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Revisiting Racial Passing in the 21st Century
This is a course on racial passing, which many people wrongly believe is an antiquated phenomenon. Passing has historically referred to light-skinned African Americans who use their phenotypes to pretend to be white and enjoy the privileges of whiteness. As we will discuss in our seminar, today people pass in a variety of ways, and not just racially. For example, folks regularly pass economically, religiously, and/or through gender. In discussing contemporary passing, we will begin with President Barack Obama, who some have argued has engaged in a form of passing by having black skin yet “white politics.”

We will read primary and secondary material on this literary genre, to determine the tropes, images, themes, and formal elements that comprise “the passing narrative.” We will also consider the ways in which it has been expanded in this “post-race” era.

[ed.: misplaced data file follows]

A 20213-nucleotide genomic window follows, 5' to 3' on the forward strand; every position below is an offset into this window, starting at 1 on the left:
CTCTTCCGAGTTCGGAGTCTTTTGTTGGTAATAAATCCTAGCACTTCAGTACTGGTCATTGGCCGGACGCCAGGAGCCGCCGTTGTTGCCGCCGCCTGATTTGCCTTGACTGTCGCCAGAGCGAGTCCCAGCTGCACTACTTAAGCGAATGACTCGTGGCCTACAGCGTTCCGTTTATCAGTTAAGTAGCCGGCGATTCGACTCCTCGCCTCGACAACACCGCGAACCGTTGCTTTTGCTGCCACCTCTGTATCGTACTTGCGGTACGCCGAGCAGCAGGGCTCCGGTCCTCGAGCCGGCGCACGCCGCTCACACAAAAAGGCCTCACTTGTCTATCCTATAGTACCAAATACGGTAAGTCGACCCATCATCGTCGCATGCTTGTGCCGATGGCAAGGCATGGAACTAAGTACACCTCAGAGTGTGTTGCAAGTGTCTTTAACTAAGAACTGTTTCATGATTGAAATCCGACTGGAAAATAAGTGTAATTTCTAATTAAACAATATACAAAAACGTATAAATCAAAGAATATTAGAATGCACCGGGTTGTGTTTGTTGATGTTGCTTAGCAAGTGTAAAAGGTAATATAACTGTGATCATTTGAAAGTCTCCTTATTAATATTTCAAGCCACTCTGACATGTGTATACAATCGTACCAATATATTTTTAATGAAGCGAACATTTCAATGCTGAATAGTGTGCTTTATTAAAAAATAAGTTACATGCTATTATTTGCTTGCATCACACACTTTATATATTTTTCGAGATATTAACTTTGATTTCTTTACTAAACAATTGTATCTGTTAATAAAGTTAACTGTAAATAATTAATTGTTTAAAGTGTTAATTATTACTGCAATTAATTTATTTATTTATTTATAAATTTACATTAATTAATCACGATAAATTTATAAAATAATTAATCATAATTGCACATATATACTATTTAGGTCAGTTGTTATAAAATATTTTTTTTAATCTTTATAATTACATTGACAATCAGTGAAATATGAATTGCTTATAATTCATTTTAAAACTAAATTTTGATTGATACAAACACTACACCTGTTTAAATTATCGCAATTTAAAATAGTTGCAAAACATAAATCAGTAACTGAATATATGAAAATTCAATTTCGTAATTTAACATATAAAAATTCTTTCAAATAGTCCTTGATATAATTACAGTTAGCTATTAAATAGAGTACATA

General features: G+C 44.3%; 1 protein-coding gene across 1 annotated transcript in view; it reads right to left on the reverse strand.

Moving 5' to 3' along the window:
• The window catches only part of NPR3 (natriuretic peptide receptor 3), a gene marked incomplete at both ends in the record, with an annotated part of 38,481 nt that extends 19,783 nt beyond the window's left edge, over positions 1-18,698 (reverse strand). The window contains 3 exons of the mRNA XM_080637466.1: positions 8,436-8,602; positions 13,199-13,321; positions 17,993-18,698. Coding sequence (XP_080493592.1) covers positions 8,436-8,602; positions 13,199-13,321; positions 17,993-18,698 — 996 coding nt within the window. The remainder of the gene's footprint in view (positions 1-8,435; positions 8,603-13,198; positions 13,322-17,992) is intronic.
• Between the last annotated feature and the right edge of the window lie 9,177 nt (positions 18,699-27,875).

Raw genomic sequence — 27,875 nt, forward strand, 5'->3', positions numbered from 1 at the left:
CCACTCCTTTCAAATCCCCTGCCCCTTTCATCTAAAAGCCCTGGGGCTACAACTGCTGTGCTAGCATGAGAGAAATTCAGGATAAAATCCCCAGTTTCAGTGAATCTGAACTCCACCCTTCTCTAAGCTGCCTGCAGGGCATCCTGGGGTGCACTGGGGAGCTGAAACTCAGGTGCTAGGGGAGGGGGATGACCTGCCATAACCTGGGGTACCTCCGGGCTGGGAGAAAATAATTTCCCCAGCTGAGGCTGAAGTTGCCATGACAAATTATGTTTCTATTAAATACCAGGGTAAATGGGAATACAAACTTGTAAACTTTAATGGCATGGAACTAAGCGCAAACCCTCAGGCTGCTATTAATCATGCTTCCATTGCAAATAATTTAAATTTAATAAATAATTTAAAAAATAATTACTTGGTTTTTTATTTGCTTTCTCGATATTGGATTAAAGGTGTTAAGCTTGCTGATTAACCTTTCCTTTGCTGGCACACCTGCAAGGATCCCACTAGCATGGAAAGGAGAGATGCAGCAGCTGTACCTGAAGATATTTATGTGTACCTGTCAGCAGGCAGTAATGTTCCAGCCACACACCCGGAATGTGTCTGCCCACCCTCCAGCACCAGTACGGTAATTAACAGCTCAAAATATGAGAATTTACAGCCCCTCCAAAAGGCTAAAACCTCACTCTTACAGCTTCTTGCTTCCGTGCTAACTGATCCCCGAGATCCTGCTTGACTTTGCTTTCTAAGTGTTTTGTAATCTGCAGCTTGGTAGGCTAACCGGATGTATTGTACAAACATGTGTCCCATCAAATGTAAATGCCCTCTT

Primary texts will include:

James Weldon Johnson’s The Autobiography of an Ex-Colored Man

Nella Larsen’s Passing

Jessie Fauset’s Plum Bun

Danzy Senna’s Caucasia

Philip Roth’s The Human Stain

Brooke Kroeger’s Passing (collection of contemporary personal narratives)

Short Stories by Chester Himes, Langston Hughes, and Alice Moore Dunbar Nelson.

Films will include: “Imitation of Life” (1934 & 1959) and “The Human Stain” (2003).

Course requirements: class participation, short weekly responses, and a final paper. This class fulfills two English major requirements: African American Literature and the 400-level seminar.

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